As soon as we reached Dhanpo, I was a little bit relaxed. and there was Gajendra bhai there, Mr.Tomar's elder son to help with bags and take us through the 3 minute walk to the village. There had been a wedding a day before I arrived, and there was a big swagatam sign just outside the village.

Gajendra bhai is on the right.

I settled into the room, which was decently comfortable with a western bathroom.

They also provide a Kitchen in case you wish to cook your own food.

View from outside

One of the members of the Self Help Group. Did her parents hate her?

Dhanpo is a really small village - some 10 families live there. Almost all of the men work outside the village, many of them are in government jobs like Mr.Tomar's two other sons who are in the CISF. There are farmlands around the village. They mostly produce corn - makki.

The houses are mostly traditional, but people are making new kind of houses there now. the beauty of the old houses are that they invert the seasons - they are warm in winters and cold in summers, however the new cement houses are on the rise. I always wanted to see how an old house looked so I dived right in...

And now, coming to Breakfast -
 I always had my breakfast at Mr.Tomar's house. Prepared by his wife, also the head of the women's SHG.

So, Meenaji, gave me loads of food, chaach, mattha, dahi, makke ki roti, sabzi, white makkhan and what not.

But why that smile, I was wondering, why feed me so much, I had all those Sindbad's seven voyages stories coming to my head when I remembered what I had promised to do the next morning - shat!

It was the sowing season. And I had promised to help out in farms as soon as I reached. 
So, I went along with the others to the farms.

Taking out the adrak from last season

In Dhanpo they do step farming, which looks cute from distances, but what it means is rotating the really heavy plough every 200 meters. Which happens roughly every 30 seconds. That means hawa nikal jana.

I would get tired after every 10 minutes, But the regular farmer bhai here was at it like it didn't mean anything. He starts ploughing at 7 in the morning and goes on till 2 pm and then comes back to the farm again at 3 pm and work on till evening.

Kids love me.
 and women have a weird sense of humor
 the butter-boy

Farming is serious business!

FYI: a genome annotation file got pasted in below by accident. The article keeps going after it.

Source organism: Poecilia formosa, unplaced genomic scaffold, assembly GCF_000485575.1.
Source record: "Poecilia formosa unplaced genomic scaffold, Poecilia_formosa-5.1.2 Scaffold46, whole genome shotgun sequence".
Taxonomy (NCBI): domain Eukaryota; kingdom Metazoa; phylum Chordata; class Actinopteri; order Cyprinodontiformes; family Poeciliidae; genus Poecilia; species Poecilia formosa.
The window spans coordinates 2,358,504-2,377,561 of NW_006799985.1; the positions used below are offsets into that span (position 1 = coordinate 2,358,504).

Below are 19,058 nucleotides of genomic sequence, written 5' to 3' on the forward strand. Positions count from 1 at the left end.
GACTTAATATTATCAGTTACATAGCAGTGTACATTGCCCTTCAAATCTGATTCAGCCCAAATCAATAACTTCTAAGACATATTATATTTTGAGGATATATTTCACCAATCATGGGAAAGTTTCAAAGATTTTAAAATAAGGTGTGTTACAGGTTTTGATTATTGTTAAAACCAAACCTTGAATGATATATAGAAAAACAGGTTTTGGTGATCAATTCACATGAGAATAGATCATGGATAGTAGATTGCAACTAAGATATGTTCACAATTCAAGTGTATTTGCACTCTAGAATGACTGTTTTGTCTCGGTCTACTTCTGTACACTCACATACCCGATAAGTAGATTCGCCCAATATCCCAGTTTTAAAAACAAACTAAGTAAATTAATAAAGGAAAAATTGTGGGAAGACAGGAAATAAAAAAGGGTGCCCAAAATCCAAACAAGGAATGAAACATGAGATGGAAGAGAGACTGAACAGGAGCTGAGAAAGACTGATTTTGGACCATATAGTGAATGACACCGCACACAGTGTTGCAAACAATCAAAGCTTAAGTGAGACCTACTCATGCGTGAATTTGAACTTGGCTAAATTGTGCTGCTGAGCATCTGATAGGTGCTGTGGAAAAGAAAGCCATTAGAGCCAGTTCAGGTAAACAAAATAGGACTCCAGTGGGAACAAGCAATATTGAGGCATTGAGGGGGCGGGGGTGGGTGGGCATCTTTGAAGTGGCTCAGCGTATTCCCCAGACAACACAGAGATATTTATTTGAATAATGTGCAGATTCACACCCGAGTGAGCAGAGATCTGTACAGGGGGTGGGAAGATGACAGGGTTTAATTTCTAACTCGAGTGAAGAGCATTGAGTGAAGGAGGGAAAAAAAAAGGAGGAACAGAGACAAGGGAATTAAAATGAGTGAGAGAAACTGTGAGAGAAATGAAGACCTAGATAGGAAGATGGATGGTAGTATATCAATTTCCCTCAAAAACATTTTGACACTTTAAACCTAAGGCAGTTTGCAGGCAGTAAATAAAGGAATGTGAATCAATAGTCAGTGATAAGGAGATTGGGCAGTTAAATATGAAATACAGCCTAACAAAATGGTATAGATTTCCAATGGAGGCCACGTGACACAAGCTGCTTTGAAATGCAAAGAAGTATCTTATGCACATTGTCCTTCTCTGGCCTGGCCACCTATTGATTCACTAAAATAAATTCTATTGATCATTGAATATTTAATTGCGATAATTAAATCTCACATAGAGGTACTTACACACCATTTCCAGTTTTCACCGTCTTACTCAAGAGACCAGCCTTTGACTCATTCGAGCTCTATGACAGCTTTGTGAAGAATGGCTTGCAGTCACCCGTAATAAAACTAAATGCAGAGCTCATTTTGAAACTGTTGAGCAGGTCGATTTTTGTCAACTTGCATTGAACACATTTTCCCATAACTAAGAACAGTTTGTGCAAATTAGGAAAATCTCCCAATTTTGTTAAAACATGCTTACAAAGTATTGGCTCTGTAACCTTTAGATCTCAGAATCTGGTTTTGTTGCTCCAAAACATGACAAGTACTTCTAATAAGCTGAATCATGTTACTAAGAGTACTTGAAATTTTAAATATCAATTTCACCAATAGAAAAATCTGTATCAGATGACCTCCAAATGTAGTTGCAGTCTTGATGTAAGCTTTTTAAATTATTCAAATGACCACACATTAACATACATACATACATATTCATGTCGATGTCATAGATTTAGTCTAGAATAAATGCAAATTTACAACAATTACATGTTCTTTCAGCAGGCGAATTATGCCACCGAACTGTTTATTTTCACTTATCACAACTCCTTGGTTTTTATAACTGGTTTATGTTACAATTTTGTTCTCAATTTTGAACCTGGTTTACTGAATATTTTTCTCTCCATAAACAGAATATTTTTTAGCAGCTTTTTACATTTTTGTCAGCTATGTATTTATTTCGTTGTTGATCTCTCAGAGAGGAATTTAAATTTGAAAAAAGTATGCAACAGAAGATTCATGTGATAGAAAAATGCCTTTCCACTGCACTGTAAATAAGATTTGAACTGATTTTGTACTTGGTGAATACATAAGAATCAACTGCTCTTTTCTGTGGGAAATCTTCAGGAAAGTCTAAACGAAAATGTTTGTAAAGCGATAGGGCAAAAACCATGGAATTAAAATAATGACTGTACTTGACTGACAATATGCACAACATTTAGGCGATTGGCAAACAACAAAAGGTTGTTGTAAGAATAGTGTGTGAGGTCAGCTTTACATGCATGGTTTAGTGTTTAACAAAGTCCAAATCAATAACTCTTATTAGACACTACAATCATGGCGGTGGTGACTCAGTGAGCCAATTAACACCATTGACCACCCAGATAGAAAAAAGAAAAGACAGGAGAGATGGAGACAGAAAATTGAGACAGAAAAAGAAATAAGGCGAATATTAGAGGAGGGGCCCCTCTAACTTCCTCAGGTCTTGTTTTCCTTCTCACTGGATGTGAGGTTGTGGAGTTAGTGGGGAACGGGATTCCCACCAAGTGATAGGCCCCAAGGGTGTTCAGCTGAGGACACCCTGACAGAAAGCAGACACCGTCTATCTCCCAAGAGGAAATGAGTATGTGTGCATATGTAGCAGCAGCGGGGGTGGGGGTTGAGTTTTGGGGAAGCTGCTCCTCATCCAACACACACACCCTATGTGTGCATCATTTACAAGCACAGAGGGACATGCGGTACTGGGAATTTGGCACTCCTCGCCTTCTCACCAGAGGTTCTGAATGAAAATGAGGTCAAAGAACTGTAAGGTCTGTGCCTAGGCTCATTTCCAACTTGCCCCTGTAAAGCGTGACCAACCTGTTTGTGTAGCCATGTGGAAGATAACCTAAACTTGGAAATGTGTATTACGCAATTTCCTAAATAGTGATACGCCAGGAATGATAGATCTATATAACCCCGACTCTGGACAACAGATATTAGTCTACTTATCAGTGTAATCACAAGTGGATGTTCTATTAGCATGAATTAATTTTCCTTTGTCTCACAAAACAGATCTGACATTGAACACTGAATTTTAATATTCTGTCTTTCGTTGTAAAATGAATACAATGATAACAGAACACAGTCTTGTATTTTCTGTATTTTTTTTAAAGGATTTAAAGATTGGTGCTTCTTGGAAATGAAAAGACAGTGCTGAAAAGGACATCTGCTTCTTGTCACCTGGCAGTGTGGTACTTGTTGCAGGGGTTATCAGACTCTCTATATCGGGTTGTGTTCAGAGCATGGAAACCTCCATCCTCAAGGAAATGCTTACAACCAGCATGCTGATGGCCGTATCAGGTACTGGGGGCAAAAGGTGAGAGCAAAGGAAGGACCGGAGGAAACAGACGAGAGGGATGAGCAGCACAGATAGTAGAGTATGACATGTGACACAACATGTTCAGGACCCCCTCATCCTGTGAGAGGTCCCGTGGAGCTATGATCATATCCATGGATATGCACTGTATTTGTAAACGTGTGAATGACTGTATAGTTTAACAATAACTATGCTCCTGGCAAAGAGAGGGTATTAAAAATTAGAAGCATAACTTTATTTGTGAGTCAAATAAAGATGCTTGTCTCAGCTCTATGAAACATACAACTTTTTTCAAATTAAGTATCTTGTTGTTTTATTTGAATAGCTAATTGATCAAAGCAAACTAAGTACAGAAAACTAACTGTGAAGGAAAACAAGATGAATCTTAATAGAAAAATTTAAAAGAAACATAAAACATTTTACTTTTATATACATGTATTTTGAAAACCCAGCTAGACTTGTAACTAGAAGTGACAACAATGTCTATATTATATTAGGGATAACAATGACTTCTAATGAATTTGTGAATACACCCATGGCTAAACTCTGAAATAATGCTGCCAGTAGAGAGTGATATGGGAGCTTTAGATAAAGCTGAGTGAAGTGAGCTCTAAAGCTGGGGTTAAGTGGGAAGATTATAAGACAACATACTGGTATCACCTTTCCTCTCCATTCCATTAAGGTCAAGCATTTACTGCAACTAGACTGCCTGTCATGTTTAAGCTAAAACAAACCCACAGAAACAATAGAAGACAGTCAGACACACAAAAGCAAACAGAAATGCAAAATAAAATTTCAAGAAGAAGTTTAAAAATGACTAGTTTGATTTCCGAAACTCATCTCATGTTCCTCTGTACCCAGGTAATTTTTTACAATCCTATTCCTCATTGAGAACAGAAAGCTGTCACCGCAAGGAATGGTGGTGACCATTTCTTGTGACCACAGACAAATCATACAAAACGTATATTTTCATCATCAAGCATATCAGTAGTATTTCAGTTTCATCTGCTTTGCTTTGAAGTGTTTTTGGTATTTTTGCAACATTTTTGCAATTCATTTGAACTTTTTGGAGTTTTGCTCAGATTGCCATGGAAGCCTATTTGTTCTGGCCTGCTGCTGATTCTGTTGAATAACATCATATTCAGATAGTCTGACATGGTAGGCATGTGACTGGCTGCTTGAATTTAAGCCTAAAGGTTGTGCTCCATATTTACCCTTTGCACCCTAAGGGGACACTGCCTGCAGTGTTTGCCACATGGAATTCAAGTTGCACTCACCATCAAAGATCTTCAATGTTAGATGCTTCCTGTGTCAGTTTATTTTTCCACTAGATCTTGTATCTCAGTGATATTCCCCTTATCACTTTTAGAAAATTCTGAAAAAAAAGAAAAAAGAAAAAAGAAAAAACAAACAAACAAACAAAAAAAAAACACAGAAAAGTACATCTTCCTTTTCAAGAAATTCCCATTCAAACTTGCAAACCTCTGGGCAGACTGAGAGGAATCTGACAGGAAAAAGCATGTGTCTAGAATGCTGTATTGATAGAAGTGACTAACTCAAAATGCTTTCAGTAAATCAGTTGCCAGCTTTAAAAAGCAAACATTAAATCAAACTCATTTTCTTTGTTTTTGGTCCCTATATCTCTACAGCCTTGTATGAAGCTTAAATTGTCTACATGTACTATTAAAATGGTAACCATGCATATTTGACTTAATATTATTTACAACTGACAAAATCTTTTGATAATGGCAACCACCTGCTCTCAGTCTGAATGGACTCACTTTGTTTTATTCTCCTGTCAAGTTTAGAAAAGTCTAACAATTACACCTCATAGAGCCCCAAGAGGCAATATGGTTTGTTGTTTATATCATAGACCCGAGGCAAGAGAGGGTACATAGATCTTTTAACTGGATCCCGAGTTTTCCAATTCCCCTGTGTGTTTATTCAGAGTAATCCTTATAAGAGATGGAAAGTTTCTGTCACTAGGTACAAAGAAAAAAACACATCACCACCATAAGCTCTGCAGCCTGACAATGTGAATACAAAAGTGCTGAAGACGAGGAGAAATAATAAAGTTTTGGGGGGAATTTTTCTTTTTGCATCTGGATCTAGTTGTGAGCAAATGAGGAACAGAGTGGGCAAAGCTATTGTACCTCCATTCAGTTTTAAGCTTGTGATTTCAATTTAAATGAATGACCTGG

I was close to dead after the routine.

An uncle with his sharpener.

We had our lunch and dinners at the J.P Hotel. a small place at a 5 minute walk from the village.

During tea time, I was at one of the village houses when I found out that the village had been featured for its organic farming.

 And then it was my turn to show off, so I shared the grassroot comics journal with them. and discussed things we would need for the workshop in the evening.


Most of our participants were women, so most of the stories revolved around their routine, which frankly is quite tiresome. best way to talk about it is the comic one of the participants made. We had half the time for the workshop, give the sowing season, still women found time for the workshop.

The workshop gave me immense confidence about the storytelling abilities everyone has, and how excited everyone is when they get a chance to do something very creative. In all the tool of grassroot comics works, and for a professional cartoonist like me, it reminds me to unlearn.

Vijay bhaiya from the farm was also there!

And one of the participants was Tendulkar - the boy Sachin - who just was hanging around all the time,  energetic and silent. Just kept smiling. (in the picture- the one on the left.)

Real heroes of the workshop of was these two people who went on till late in the night finishing their mother/aunt's comic. 

This was the only comic we could manage in a two day, one hour each workshop. 

Next morning we left the village, we went to Dehradoon and I headed for Kashmir from there.
Here's the comic we managed to get finished, made by first time artists and writers.